When personal injuries interfere with the ability to work and earn an income, victims have the right to claim lost wages in a personal injury lawsuit. In addition to the actual income lost from the time of the injury to the settlement or trial, damages for future lost wages and the loss of potential earning capacity can also be pursued. However, there are many variables that need to be considered when it comes to calculating a comprehensive lost wages claim:
The first element of a loss of income claim is your actual lost wages from the time you’re hurt to the time you resolve your case. The amount is based on the earnings you would have made, had you been able to continue to work. It is calculated by multiplying the number of missed days by your average daily wage.
This figure can include your hourly wages or salary, as well as bonuses, tips, and incentive pay. Benefits and any sick pay and/or vacation time used can also be incorporated. In order to prove the income lost, documentation will be needed, such as pay stubs, tax returns, or a written statement from your employer detailing what you were earning at the time of the accident.
In some cases, a settlement or verdict may be reached before you have returned to work or you may be incapable of doing so due to a permanent disability. In those instances, damages for future lost wages may be awarded. Using a procedure similar to how actual lost wages are calculated, financial documentation can be used to estimate future lost wages. However, testimony from an expert witness will also be required, to give a detailed assessment of the injuries and a timeline on your likelihood of reaching a full recovery.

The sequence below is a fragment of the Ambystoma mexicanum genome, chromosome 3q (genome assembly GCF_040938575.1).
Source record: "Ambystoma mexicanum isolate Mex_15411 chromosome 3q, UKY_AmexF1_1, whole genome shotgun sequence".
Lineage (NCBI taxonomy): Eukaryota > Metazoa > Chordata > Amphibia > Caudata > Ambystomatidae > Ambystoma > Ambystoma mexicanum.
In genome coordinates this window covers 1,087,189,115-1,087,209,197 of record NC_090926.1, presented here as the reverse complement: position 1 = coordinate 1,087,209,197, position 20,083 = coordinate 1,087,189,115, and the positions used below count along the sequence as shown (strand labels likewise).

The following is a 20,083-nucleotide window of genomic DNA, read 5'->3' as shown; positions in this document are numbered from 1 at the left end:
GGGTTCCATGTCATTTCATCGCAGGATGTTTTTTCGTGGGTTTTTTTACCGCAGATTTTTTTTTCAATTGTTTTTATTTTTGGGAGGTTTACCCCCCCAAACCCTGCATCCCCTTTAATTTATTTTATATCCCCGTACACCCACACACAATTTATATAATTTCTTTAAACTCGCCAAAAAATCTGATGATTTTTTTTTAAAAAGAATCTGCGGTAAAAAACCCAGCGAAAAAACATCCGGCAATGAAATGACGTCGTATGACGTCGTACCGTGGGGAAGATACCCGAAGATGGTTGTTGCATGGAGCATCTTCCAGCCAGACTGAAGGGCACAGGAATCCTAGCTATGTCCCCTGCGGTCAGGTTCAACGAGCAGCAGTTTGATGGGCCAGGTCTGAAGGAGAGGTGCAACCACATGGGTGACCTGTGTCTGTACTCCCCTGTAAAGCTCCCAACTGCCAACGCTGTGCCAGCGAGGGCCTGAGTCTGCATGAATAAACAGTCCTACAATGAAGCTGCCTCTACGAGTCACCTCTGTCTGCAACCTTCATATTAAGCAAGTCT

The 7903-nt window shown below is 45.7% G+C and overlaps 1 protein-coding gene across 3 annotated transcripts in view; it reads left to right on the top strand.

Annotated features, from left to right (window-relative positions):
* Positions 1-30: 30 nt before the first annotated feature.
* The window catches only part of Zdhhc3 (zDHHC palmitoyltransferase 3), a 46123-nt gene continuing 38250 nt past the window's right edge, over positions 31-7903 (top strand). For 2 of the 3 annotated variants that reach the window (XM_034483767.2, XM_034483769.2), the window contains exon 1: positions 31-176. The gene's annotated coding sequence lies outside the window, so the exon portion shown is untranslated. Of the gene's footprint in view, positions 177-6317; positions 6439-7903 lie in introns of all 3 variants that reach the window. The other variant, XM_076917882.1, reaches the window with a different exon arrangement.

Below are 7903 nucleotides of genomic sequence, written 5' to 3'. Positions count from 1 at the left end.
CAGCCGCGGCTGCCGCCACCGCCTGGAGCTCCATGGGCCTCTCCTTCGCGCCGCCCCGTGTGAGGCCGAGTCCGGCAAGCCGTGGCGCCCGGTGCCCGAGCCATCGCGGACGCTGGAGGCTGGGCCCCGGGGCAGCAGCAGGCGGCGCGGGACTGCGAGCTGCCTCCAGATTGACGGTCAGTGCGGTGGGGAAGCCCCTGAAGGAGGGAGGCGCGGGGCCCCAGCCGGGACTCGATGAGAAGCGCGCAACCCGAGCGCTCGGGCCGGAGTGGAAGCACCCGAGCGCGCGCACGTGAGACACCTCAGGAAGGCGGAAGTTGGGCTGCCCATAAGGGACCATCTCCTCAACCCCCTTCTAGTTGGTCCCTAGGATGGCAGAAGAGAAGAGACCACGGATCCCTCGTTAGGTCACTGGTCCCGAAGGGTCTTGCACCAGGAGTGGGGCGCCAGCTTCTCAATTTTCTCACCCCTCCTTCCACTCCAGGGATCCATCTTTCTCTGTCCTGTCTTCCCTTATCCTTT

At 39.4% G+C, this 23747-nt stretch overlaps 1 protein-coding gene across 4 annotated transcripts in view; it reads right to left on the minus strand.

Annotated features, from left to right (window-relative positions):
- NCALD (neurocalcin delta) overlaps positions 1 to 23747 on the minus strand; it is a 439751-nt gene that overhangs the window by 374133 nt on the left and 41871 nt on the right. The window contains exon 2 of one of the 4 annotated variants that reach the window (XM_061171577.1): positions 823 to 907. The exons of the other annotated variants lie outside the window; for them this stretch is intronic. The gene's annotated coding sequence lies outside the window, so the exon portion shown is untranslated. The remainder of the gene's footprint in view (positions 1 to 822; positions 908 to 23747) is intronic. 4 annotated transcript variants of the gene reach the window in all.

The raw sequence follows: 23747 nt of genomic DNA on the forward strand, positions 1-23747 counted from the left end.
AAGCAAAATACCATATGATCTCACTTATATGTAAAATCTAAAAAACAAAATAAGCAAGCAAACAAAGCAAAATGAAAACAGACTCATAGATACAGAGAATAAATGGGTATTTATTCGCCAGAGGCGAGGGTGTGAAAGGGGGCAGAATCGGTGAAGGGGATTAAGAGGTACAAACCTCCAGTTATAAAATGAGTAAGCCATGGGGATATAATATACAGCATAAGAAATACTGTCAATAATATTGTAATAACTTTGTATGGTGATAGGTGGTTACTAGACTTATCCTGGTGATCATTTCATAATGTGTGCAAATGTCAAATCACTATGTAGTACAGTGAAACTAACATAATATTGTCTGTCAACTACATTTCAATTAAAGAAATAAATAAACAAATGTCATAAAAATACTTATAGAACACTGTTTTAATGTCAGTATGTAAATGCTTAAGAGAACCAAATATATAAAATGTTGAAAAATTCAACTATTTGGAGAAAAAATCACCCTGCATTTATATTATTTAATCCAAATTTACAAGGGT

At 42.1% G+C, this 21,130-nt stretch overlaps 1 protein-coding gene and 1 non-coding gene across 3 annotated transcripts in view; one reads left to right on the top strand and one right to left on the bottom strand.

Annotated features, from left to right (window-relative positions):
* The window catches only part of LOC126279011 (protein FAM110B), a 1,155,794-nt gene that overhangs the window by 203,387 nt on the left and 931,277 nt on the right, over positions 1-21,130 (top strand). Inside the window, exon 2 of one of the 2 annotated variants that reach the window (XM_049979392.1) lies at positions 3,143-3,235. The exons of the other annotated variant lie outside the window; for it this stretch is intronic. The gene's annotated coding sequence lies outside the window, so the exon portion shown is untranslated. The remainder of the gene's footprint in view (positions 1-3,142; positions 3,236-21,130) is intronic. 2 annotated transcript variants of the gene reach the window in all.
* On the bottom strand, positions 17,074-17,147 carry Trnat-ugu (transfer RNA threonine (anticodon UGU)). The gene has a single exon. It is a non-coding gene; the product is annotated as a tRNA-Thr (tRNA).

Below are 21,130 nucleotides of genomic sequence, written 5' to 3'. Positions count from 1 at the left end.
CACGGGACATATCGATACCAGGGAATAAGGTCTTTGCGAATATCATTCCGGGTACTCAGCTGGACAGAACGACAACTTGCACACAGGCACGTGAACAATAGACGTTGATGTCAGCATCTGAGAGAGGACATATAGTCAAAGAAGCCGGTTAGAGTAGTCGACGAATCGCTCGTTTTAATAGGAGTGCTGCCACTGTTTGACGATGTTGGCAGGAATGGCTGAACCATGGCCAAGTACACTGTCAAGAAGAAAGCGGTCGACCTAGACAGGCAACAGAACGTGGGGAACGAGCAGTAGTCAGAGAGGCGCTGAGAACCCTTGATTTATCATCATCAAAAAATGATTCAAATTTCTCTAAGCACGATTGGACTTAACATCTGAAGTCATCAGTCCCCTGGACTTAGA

This type of damages may be relevant to your case if you are either unable to return to work or if your injuries reduce the amount of income you can now earn. The difference between the earnings that you will actually make compared to the earnings that could have been made is the figure you can claim. A variety of factors, such as the severity of the injury and the current job market, are considered when calculating a plaintiff’s (victim’s) loss of earning capacity. Additional factors can also include:
Both expert and non-expert testimony may be used when proving this type of loss:
The value of a lost wages claim is different in every case, since the underlying factors are contingent on a jury’s interpretation. Most claims for lost income are attached to a physical injury claim, in which case the pain and suffering element tends to be the integral part to determining the amount of compensation that will be awarded.
Recovering full compensation for lost wages isn’t always an easy task. We can help you sort through the details and find out how much your claim is worth. Contact Sullivan Papain Block McGrath Coffinas & Cannavo, P.C. and receive a free consultation with one of our talented New York City personal injury attorneys today.